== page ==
Unfortunately, Castel and Goodrich’s emphasis on revenge results in a one-dimensional portrait of Anderson. He resembles a serial killer, more than a soldier. They do not see the complex motivations behind his savagery and how his actions fit within the context of the unorganized conflict between Unionist and secessionist partisans who fought for control of Missouri.

Although no one could deny that Anderson was a cold-blooded murderer, his violent acts reflect a consistent and unmistakable pattern of support for slavery and the Confederacy. As the authors admit, Anderson and his fellow bushwhackers had strong family ties to slaveholding families from Virginia, Tennessee, and Kentucky. Before the war, they equated free-soilism in Kansas with abolitionism. Anderson’s hatred of anything that smacked of abolitionism influenced his wartime thinking. In almost every instance he purposefully attacked Federal soldiers or Unionists. Lustful rage did not prevent him from carefully selecting his targets. He did not strike indiscriminately. In an 1864 raid on Glasgow, Missouri, for instance, Anderson captured and tortured a Union man because he had freed all of his slaves. After Anderson nearly beat the man to death, he bitterly remarked: “Yes, you damned old coon, you have set all your negroes free.”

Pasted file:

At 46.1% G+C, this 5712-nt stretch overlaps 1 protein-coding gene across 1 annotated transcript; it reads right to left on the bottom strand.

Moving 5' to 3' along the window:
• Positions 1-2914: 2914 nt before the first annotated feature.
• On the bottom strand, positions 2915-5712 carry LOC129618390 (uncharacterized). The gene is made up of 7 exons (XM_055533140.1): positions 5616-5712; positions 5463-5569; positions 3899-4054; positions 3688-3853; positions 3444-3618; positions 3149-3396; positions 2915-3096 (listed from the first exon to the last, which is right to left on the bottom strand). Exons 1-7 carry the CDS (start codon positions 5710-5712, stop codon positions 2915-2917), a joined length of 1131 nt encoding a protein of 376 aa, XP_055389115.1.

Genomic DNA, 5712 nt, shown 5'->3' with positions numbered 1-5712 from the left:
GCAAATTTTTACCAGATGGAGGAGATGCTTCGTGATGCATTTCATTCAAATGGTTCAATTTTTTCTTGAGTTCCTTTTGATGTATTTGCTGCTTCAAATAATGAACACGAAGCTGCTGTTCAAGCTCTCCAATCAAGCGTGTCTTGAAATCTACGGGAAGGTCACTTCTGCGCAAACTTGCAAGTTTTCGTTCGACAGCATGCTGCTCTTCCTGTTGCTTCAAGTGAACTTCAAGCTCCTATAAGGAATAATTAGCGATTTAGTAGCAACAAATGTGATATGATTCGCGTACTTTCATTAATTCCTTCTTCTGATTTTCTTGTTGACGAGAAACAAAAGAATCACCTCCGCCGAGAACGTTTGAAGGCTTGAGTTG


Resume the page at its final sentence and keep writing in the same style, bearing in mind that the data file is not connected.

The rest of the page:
To argue that Anderson always acted from higher political purposes would be a ridiculous claim, but not all of his violent acts were mindless. A more balanced view of Anderson is needed, one that would have required the authors to carefully distinguish between military, political, and criminal acts.

Shortly after the Lawrence massacre, Anderson left Quantrill. He then launched his own campaign against Missouri Unionists during the summer of 1864. The most notorious incident occurred at Centralia on September 27, when he slaughtered and mutilated some 150 soldiers, including some 25 unarmed men who were dragged off a train and executed along the tracks. Later that fall, Anderson’s men served as scouts for Confederate Generals Sterling Price and Joseph O. Shelby. The Federals ambushed his men on October 24, and Anderson fell while charging the enemy. He died instantly, not in some tortuous execution like most of his victims. His death was celebrated by his enemies, who exhibited a photo of his dead body.

Castel and Goodrich deserve high praise for offering an honest portrait of partisan warfare in Missouri and Kansas. But in the end, their overall interpretation of “Bloody Bill” Anderson falls short. While fighting for the Confederacy, Anderson could act like a criminal, a military officer, or a political leader. Like many other bushwhackers and partisan leaders who roamed the mountains of eastern Tennessee, western North Carolina, and northern Georgia, Anderson should not be viewed simply as a bandit or villain. Despite their barbarous conduct, men like “Bloody Bill” fought for a community and a way of life that was inextricably tied to ideology and politics.

Peter S. Carmichael
Western Carolina University